One hundred eighty-three post-menopausal women (51.1%; 95% CI 45.9%, 56.3%) reported at least one vulvovaginal symptom in the last week. The most common symptom was being dry 35.8% (n/N = 128/358). (Table 3) Ten percent of women (n/N = 38/358) reported ≥ 5 symptoms and 6% of women reported all 7 symptoms in the last week. (Table 4)
For women reporting ≥ 1 vulvovaginal symptoms, 40.4% (n/N = 74/183) reported emotional impact (Yes to ≥ 1 out of 4 emotional impact subscale items) from these symptoms, and 32.8% (n/N = 60/183) reported lifestyle impact (Yes to ≥ 1 out of 5 lifestyle impact subscale items). One hundred sixty-six women (46.3%) reported currently being sexually active with a partner. Sixty percent (n/N = 101/166) of sexually active women reported current vulvar symptoms and forty-two percent of women (n/N = 82/192) who denied current sexual activity reported symptoms. For sexually active women reporting vulvovaginal symptoms, 76.2% (n/N = 77/101) reported sexual impact (Yes to ≥ 1 out of 4 sexual impact subscale items) from symptoms.
Similar percentage of women with and without symptoms reported that they had seen a gynecologist in the last 2 years (67.5% vs. 66.2%; p=.90). (Table 5) Postmenopausal women with vulvovaginal symptoms were significantly more likely to be on vaginal estrogen therapy compare with women without symptoms (16.9% vs. 3.4%, p<.001). Women with vulvovaginal symptoms were significantly more likely to report a prior vulvar biopsy (p<.001) and more likely to have had one or more yeast infections in the last year (p=.006).
Women with vulvovaginal symptoms had increased menopausal symptoms as measured by the Menopause Specific Quality of Life Questionnaire in the dimensions of psychosocial, physical, and sexual symptoms. The score in the dimension of vasomotor symptoms was not associated with vulvovaginal symptoms (p = .91). Postmenopausal women with vulvovaginal symptoms had significantly increased symptom distress from other pelvic floor disorders including urinary symptoms, colorectal-anal symptoms, and prolapse symptoms compared with women without vulvovaginal symptoms (p<.001 for all) as measured by the PFDI-20 and subscales. (Table 6) Vulvovaginal symptoms were associated with increased co-occurrence of specific pelvic floor disorders, including pelvic organ prolapse (p=0.001), anal incontinence to solid stool (p=0.001), urinary frequency (p=0.02), urgency urinary incontinence (p=0.001), and dysuria (p<0.001). Vulvovaginal symptoms were not associated with a statistically significant co-occurrence of stress urinary incontinence (p=0.1). Postmenopausal women with vulvovaginal symptoms also had significantly higher impact of pelvic floor symptoms on daily life as measured by the PFIQ-7 compared with women without vulvovaginal symptoms. The presence of vulvovaginal symptoms was not associated with increased incontinence impact on the Incontinence Impact Questionnaire subscale of the PFIQ-7 (p=.12).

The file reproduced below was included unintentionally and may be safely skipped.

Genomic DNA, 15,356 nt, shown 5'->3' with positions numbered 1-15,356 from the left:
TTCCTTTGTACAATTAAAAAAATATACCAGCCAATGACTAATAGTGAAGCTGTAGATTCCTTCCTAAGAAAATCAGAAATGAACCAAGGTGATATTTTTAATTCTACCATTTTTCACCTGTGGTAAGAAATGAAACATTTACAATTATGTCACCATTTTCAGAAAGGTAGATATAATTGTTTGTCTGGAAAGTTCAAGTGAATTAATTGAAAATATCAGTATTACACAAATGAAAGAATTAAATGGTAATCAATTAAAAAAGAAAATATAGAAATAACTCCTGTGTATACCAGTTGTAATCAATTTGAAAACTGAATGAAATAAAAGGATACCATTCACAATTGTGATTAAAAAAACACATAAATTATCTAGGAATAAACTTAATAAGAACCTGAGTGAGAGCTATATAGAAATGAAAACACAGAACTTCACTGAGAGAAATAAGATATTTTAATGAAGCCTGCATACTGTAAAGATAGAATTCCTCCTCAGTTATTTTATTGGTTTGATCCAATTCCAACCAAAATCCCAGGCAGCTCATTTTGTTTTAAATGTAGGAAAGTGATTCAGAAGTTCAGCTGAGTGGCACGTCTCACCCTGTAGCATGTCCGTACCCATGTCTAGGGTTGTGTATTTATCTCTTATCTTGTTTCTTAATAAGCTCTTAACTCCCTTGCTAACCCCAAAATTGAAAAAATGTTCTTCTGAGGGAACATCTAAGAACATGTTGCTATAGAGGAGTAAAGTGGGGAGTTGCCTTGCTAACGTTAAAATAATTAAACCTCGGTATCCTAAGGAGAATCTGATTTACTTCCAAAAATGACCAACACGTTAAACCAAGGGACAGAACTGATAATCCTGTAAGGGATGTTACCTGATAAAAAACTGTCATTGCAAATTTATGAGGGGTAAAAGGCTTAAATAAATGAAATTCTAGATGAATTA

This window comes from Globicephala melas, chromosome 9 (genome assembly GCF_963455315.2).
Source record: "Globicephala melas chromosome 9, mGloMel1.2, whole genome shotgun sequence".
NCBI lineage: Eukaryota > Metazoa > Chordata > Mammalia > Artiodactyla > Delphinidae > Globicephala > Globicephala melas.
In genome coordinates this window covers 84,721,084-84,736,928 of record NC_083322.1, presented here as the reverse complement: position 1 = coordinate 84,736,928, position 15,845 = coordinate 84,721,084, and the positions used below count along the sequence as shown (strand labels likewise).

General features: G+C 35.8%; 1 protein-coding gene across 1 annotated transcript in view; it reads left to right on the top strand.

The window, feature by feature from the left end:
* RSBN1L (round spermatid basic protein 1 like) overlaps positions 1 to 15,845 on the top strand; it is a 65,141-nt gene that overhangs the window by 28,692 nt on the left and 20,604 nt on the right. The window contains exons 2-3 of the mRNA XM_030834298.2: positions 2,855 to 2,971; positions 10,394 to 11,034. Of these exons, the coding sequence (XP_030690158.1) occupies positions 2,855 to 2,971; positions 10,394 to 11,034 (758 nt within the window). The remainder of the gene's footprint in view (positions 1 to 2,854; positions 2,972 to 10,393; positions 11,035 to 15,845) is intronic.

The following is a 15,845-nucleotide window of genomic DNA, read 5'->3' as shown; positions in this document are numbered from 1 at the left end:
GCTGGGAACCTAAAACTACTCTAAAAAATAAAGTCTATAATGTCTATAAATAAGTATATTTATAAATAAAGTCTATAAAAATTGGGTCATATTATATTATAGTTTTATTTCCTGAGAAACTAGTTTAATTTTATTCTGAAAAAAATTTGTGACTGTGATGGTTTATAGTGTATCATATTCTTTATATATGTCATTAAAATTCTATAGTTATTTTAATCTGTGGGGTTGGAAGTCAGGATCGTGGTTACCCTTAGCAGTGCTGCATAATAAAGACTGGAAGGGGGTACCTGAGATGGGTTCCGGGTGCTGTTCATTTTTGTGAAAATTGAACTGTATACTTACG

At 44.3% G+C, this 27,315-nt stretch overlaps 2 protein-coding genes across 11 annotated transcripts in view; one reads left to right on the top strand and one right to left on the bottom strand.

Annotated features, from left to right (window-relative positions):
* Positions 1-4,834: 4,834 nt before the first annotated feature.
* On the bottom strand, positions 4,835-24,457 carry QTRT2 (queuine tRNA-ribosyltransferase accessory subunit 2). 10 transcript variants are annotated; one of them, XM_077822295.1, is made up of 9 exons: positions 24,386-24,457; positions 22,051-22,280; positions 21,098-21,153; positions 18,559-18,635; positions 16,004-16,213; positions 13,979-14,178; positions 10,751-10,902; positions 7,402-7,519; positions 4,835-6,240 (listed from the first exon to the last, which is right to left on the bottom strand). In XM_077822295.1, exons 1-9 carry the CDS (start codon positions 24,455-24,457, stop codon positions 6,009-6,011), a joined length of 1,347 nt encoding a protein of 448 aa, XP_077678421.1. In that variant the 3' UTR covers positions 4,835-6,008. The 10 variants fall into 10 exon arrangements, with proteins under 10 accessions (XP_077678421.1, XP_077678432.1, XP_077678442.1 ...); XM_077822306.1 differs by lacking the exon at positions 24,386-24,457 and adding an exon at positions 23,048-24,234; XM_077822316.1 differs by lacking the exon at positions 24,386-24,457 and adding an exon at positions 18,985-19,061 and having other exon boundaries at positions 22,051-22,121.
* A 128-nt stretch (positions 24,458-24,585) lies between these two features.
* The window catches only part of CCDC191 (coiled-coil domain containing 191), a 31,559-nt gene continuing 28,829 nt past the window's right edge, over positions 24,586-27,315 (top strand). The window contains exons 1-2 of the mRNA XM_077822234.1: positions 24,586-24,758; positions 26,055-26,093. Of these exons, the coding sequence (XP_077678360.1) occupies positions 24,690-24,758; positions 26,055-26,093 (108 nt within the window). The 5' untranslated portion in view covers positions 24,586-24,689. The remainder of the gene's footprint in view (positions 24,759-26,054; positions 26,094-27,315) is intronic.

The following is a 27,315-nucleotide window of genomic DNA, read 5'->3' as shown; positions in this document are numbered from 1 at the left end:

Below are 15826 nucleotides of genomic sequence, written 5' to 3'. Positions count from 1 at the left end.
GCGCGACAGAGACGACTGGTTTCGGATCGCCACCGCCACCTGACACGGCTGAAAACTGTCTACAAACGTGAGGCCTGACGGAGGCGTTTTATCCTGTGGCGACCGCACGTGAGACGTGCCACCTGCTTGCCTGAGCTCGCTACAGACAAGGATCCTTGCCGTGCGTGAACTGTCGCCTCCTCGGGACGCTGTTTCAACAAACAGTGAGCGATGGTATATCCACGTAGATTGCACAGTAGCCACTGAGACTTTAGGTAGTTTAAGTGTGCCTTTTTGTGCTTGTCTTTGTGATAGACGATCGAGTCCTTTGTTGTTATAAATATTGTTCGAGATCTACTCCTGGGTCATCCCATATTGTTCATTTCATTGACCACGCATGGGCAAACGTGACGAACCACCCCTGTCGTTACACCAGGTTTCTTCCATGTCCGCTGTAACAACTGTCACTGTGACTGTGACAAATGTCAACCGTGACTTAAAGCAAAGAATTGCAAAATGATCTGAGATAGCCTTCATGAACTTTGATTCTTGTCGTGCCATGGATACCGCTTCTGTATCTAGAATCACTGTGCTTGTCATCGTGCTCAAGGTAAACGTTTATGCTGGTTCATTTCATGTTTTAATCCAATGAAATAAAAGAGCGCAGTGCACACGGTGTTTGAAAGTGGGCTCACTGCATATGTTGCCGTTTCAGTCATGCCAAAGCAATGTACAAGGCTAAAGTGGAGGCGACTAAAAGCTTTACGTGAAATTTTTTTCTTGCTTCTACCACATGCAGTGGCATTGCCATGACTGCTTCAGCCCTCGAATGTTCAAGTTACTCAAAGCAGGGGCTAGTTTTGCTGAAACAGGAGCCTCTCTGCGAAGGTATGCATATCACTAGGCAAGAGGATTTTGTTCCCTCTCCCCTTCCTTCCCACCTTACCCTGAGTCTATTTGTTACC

Among postmenopausal women recruited from adult senior centers and primary care waiting rooms, vulvovaginal symptoms were common, with over 50% of women reporting at least one vulvovaginal symptom within the last week. Over 10% of postmenopausal women reported five or more vulvovaginal symptoms. Current vulvovaginal symptoms impacted on multiple aspects of postmenopausal women’s lives including in the domains of sexual, lifestyle and emotional impact. Additionally, postmenopausal women with vulvovaginal symptoms report increased symptom bother from menopausal symptoms and pelvic floor disorders compared with women without vulvovaginal symptoms.
Our findings regarding the prevalence of vulvovaginal symptoms are consistent with three large online and telephone surveys examining the GSM experienced by postmenopausal women in the United States, Canada, and Europe published in 2012-13.(2-5) The prevalence of GSM in these studies ranged from 38% to 74% with vaginal dryness being the most commonly reported symptom. Extending the work of these prior surveys, we found that current vulvovaginal symptoms impact emotional, lifestyle and sexual aspects of postmenopausal women’s lives. Among women with symptoms, 40% reported an emotional impact and 33% reported a lifestyle impact from these symptoms. Among sexually active postmenopausal women with symptoms, greater than 75% reported a sexual impact from these symptoms. This suggests that GSM may have a sizeable impact on postmenopausal sexual function.
In both our previous work and in this analysis, we found that dichotomous answer responses have consistently performed better in confirmatory factor analysis for the VSQ questionaire than answer responses that seek to elucidate the degree of bother (either how often or how much does this bother you).(6) We propose that by measuring emotional, life and sexual impact in the subscales of the VSQ that perhaps this is serving to reflect true bother or impact of symptoms on postmenopausal women’s lives. In this current work scoring for the VSQ has been clarified, however an important next step in this questionnaire development is to determine the responsiveness of this instrument to change (a.k.a. minimally-important difference) to be able to determine the clinical significance of different treatments of GSM in future trials.